Instead of a space theme, “Pink World” took on the “cold war” and the Second Coming. In this tale, the Savior was a little boy named Artemis.
“Pink World” owes more than part of its name to Pink Floyd. Quite a few Floyd-esce moments, especially musical references to “The Wall,” pepper the 26 tracks but Planet P stands on its own. Songs flow beautifully from one to another with brief interludes which harken back to the thread of “The Boy Who Can’t Talk” and “What Artie Knows.”
Among record collectors, the Planet P fans are rare thirty years on. These two albums are the best-kept secrets hidden away in the stacks of vinyl across the country. Even worse than the handful of “Planet P” owners is the fact that “Pink World” sold far fewer copies.
Creep across the web and you’ll find pockets of Planet P fans. One site revels in “Pink World,” calling it the “Greatest Concept Album Ever.” Reviewers opine on how then needed to replace their copies multiple times over the years, which was made even more difficult by the sad fact that so few were minted. “It would make a good SciFi movie” and “make no mistake, ‘Pink World’ is a phenomenal album” are types of comments on the ‘Net by fans of this set.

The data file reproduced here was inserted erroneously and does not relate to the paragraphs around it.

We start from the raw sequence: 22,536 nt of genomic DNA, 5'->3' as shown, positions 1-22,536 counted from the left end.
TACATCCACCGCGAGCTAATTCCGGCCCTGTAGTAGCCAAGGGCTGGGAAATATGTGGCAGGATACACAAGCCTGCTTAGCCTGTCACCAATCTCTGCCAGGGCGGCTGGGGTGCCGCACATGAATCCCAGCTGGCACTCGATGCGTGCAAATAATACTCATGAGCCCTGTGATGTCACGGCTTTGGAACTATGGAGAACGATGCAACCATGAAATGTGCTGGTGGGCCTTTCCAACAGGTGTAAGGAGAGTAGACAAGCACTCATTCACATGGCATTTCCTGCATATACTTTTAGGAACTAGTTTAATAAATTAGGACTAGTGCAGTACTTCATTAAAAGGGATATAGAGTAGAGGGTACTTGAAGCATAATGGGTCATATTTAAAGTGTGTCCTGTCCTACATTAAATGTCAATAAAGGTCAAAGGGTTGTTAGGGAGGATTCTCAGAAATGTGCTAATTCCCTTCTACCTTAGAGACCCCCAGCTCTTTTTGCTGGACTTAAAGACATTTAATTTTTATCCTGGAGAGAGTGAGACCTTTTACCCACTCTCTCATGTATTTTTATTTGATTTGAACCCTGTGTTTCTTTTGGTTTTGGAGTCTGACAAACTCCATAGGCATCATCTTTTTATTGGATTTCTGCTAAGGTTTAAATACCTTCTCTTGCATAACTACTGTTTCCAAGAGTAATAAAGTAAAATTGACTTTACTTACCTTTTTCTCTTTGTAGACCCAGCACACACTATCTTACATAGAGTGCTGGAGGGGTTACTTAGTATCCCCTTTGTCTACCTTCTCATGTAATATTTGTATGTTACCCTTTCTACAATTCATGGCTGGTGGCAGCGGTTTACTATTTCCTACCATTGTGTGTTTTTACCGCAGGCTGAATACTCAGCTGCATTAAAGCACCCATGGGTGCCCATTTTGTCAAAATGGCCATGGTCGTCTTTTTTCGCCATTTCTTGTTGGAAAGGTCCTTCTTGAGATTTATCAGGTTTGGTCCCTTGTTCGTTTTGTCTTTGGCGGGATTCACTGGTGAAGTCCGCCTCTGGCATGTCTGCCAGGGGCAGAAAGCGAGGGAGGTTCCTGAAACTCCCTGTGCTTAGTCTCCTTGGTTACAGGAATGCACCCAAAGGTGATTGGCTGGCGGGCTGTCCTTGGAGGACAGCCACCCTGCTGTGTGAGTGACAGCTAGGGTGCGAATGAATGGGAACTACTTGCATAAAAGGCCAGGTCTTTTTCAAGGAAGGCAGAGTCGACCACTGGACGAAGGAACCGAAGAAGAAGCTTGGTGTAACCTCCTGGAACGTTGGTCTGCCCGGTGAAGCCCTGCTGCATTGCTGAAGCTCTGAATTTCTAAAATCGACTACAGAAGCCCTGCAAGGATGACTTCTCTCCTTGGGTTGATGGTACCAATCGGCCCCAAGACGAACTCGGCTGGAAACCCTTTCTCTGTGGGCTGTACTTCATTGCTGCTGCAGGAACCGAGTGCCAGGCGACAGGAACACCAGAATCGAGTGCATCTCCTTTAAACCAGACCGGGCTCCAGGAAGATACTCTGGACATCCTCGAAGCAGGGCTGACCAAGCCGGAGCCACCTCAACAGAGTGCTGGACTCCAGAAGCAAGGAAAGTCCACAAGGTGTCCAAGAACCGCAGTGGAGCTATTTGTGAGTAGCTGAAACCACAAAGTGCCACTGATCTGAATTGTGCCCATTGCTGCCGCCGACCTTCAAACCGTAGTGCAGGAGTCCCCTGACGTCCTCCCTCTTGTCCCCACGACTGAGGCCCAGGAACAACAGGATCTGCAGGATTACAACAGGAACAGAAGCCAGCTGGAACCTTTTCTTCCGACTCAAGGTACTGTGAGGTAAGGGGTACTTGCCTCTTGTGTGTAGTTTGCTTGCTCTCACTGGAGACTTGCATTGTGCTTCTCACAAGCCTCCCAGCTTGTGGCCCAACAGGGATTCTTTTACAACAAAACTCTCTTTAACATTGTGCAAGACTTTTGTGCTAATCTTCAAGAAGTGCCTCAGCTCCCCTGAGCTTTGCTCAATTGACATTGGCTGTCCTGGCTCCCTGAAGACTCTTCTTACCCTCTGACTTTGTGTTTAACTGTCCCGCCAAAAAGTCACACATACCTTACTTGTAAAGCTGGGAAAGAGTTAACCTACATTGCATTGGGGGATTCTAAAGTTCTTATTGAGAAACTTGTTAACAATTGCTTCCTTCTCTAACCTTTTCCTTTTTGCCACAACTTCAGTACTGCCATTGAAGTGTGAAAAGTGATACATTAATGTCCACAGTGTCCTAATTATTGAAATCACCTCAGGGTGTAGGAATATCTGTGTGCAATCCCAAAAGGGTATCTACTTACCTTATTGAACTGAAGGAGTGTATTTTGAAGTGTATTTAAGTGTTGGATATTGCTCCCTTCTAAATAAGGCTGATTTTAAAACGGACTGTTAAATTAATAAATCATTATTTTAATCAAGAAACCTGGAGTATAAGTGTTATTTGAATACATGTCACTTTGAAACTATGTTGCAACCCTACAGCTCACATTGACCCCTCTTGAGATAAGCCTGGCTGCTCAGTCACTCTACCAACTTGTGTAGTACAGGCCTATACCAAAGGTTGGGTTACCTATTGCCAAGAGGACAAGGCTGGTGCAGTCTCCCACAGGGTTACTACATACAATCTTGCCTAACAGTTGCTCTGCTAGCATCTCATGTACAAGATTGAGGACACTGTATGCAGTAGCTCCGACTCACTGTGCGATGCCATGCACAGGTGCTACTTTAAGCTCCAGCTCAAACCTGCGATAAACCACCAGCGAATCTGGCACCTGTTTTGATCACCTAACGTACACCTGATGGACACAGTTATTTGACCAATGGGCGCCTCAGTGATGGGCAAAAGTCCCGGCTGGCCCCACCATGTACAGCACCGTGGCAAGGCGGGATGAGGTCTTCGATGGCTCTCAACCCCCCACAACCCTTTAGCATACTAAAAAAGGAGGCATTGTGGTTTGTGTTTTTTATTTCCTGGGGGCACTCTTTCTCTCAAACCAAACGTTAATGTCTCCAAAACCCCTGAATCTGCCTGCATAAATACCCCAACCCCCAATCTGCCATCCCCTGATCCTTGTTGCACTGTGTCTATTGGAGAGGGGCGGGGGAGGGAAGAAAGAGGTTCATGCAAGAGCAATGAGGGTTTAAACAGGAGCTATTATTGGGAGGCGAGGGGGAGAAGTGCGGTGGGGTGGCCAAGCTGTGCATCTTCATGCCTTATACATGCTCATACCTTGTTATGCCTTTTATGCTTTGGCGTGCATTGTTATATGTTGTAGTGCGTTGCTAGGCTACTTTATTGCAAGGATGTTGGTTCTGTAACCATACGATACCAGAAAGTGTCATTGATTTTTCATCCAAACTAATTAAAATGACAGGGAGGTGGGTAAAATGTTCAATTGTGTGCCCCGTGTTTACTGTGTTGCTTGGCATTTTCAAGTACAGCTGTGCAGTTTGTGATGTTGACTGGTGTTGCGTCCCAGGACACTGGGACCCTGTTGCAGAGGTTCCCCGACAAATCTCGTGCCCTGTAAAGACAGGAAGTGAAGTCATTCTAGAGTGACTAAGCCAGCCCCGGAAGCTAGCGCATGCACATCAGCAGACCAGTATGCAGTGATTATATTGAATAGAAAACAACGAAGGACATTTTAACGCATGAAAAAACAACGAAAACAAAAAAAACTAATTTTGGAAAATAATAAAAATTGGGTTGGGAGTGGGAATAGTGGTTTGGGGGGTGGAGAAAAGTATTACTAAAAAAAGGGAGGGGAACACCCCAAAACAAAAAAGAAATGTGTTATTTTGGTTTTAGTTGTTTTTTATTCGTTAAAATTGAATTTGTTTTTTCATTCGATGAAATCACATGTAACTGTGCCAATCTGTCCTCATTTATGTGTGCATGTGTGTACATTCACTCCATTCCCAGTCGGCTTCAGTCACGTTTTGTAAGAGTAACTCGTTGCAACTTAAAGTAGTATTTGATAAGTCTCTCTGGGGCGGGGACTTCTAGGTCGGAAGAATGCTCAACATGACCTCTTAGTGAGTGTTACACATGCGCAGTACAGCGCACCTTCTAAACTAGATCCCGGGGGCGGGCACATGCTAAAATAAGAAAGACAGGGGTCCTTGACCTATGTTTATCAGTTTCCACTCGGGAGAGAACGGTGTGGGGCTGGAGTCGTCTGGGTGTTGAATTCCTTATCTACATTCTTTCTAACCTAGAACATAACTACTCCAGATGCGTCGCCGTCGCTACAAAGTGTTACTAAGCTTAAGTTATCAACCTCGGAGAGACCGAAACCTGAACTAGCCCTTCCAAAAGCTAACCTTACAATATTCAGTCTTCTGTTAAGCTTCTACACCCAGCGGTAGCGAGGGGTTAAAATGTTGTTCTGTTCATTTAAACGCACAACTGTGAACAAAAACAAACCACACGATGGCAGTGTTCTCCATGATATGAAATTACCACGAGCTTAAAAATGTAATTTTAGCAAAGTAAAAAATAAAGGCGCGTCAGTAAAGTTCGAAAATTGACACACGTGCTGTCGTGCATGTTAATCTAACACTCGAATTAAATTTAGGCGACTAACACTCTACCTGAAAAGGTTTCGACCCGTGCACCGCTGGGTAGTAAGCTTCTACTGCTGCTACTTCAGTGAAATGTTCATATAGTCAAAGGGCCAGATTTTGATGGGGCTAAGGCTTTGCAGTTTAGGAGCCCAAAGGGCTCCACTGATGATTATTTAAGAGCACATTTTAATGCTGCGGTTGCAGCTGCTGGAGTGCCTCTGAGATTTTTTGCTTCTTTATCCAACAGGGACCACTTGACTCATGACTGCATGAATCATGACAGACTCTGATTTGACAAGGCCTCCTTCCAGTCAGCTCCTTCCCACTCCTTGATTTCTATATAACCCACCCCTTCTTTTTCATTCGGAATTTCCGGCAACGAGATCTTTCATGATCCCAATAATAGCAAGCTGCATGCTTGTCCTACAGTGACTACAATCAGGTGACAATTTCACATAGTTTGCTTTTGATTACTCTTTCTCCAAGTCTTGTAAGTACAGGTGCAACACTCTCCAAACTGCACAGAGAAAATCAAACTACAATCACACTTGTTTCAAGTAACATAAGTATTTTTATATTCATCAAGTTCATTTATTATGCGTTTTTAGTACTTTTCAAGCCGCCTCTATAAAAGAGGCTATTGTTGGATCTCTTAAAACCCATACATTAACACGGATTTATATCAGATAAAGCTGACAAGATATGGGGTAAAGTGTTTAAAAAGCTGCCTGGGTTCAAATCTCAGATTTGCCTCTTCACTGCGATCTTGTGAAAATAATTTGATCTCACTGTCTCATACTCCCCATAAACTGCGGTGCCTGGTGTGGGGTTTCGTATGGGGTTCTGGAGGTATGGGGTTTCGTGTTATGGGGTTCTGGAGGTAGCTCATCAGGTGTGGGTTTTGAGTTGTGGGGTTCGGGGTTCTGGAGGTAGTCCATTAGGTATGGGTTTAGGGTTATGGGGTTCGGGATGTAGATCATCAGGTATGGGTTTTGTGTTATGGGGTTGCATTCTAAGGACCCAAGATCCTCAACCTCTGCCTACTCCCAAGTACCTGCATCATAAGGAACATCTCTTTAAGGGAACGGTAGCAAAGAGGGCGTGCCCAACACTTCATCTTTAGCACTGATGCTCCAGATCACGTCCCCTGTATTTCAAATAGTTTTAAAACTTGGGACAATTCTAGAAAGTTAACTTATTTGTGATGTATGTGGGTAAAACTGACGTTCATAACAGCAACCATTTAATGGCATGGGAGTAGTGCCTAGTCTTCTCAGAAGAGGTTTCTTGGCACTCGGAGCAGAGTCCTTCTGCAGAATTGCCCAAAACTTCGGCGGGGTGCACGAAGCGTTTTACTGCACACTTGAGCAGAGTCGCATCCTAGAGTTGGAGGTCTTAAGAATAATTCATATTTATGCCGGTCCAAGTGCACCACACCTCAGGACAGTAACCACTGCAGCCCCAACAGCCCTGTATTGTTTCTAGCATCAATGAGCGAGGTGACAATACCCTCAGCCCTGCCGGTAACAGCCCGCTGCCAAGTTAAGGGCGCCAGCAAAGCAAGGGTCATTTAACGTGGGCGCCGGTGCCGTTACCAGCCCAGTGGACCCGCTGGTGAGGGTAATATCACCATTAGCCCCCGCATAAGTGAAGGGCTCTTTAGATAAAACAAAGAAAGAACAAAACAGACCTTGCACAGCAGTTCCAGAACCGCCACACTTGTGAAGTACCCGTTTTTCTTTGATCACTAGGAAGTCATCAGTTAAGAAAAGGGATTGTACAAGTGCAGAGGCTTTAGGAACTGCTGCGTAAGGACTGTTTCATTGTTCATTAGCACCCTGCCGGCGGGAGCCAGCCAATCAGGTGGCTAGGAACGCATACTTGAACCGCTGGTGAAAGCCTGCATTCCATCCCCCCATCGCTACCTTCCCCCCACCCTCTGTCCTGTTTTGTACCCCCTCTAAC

After a 20 year break, Tony Carey has released three more Planet P Project records. It is the first two, however, that stand out. Initially released on vinyl, “Planet P” and “Pink World” were re-released on CD a decade later with the extra tracks and lacking lyrics or pink vinyl. No matter how they’re heard, these albums are 38 tracks of 1980s nostalgia. Not Max Headroom and “Miami Vice” kitsch but those rare good parts that weren’t played-out by corporate radio or sell-out marketing. Give yourself a treat and find your own copies of “Planet P” and “Pink World” for a glimpse of a time long gone by and great music that may never return.